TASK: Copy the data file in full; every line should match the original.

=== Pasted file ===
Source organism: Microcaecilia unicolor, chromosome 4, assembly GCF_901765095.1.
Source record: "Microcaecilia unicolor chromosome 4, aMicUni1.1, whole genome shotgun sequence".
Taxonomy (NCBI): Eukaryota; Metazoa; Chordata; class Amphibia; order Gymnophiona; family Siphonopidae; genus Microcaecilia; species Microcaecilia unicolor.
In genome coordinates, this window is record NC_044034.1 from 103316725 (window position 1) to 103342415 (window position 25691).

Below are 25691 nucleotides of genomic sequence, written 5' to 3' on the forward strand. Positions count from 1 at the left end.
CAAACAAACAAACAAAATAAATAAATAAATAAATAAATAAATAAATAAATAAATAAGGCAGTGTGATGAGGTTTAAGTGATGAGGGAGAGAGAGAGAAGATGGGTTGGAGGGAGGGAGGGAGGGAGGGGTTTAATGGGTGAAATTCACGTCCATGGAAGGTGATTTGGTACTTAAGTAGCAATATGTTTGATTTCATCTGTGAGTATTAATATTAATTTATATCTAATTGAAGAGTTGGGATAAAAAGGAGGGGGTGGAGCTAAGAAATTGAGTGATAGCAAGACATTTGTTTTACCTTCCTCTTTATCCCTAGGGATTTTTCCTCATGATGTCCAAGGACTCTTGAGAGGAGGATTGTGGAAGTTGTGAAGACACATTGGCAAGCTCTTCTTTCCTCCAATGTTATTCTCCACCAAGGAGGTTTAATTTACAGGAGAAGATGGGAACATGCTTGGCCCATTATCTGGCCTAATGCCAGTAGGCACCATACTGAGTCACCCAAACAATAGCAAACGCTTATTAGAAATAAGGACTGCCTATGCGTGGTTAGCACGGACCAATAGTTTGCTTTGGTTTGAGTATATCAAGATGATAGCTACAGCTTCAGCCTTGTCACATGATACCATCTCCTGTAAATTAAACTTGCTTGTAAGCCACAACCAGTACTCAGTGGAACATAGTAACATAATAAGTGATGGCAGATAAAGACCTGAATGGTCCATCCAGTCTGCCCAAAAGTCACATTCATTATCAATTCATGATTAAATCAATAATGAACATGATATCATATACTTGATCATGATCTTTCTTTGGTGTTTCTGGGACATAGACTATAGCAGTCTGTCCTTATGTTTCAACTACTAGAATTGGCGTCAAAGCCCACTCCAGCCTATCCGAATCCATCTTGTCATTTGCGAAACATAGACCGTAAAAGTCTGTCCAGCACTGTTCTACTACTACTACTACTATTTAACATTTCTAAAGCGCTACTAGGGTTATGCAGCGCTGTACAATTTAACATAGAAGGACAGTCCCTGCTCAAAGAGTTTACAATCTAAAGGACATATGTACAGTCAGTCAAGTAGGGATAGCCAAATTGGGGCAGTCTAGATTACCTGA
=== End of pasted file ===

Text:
Source organism: Microcaecilia unicolor, chromosome 4, assembly GCF_901765095.1.
Source record: "Microcaecilia unicolor chromosome 4, aMicUni1.1, whole genome shotgun sequence".
Taxonomy (NCBI): Eukaryota; Metazoa; Chordata; class Amphibia; order Gymnophiona; family Siphonopidae; genus Microcaecilia; species Microcaecilia unicolor.
In genome coordinates, this window is record NC_044034.1 from 103316725 (window position 1) to 103342415 (window position 25691).

Below are 25691 nucleotides of genomic sequence, written 5' to 3' on the forward strand. Positions count from 1 at the left end.
CAAACAAACAAACAAAATAAATAAATAAATAAATAAATAAATAAATAAATAAATAAGGCAGTGTGATGAGGTTTAAGTGATGAGGGAGAGAGAGAGAAGATGGGTTGGAGGGAGGGAGGGAGGGAGGGGTTTAATGGGTGAAATTCACGTCCATGGAAGGTGATTTGGTACTTAAGTAGCAATATGTTTGATTTCATCTGTGAGTATTAATATTAATTTATATCTAATTGAAGAGTTGGGATAAAAAGGAGGGGGTGGAGCTAAGAAATTGAGTGATAGCAAGACATTTGTTTTACCTTCCTCTTTATCCCTAGGGATTTTTCCTCATGATGTCCAAGGACTCTTGAGAGGAGGATTGTGGAAGTTGTGAAGACACATTGGCAAGCTCTTCTTTCCTCCAATGTTATTCTCCACCAAGGAGGTTTAATTTACAGGAGAAGATGGGAACATGCTTGGCCCATTATCTGGCCTAATGCCAGTAGGCACCATACTGAGTCACCCAAACAATAGCAAACGCTTATTAGAAATAAGGACTGCCTATGCGTGGTTAGCACGGACCAATAGTTTGCTTTGGTTTGAGTATATCAAGATGATAGCTACAGCTTCAGCCTTGTCACATGATACCATCTCCTGTAAATTAAACTTGCTTGTAAGCCACAACCAGTACTCAGTGGAACATAGTAACATAATAAGTGATGGCAGATAAAGACCTGAATGGTCCATCCAGTCTGCCCAAAAGTCACATTCATTATCAATTCATGATTAAATCAATAATGAACATGATATCATATACTTGATCATGATCTTTCTTTGGTGTTTCTGGGACATAGACTATAGCAGTCTGTCCTTATGTTTCAACTACTAGAATTGGCGTCAAAGCCCACTCCAGCCTATCCGAATCCATCTTGTCATTTGCGAAACATAGACCGTAAAAGTCTGTCCAGCACTGTTCTACTACTACTACTACTATTTAACATTTCTAAAGCGCTACTAGGGTTATGCAGCGCTGTACAATTTAACATAGAAGGACAGTCCCTGCTCAAAGAGTTTACAATCTAAAGGACATATGTACAGTCAGTCAAGTAGGGATAGCCAAATTGGGGCAGTCTAGATTACCTGA